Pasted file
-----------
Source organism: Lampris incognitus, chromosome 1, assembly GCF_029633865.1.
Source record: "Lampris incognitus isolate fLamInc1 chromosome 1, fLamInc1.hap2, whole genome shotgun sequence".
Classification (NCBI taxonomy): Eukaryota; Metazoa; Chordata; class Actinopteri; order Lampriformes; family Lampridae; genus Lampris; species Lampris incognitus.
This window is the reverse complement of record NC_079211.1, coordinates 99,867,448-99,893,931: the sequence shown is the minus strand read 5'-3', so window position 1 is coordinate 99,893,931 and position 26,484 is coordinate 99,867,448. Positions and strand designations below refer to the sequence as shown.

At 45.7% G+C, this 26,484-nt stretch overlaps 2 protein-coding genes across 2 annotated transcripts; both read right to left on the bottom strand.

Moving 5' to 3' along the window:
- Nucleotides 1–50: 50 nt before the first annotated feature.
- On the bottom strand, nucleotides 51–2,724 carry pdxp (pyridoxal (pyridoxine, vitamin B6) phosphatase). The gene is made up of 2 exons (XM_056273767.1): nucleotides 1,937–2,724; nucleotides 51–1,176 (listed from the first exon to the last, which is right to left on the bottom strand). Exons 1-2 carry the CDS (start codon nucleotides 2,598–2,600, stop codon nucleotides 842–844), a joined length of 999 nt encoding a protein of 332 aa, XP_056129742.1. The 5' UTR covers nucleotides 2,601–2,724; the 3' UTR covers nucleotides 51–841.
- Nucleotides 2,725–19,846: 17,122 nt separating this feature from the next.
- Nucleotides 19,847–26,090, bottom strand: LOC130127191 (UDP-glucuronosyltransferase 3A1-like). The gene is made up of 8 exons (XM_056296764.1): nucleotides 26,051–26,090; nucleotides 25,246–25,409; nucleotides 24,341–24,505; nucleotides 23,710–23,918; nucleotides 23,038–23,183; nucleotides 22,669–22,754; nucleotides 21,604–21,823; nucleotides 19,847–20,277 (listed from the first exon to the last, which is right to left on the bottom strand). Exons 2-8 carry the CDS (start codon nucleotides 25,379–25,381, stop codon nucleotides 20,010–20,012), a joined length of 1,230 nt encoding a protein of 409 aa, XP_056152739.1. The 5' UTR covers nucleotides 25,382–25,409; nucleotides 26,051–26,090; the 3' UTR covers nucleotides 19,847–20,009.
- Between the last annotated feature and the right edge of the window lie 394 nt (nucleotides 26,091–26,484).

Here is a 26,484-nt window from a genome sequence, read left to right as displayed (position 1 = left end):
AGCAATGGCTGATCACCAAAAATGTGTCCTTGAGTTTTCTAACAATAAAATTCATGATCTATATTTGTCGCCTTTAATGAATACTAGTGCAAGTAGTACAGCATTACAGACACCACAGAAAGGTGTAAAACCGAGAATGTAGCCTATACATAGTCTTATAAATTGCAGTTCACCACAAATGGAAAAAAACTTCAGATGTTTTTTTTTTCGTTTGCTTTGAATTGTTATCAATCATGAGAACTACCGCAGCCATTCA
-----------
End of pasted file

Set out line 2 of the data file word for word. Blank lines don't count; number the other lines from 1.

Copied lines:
Source record: "Lampris incognitus isolate fLamInc1 chromosome 1, fLamInc1.hap2, whole genome shotgun sequence".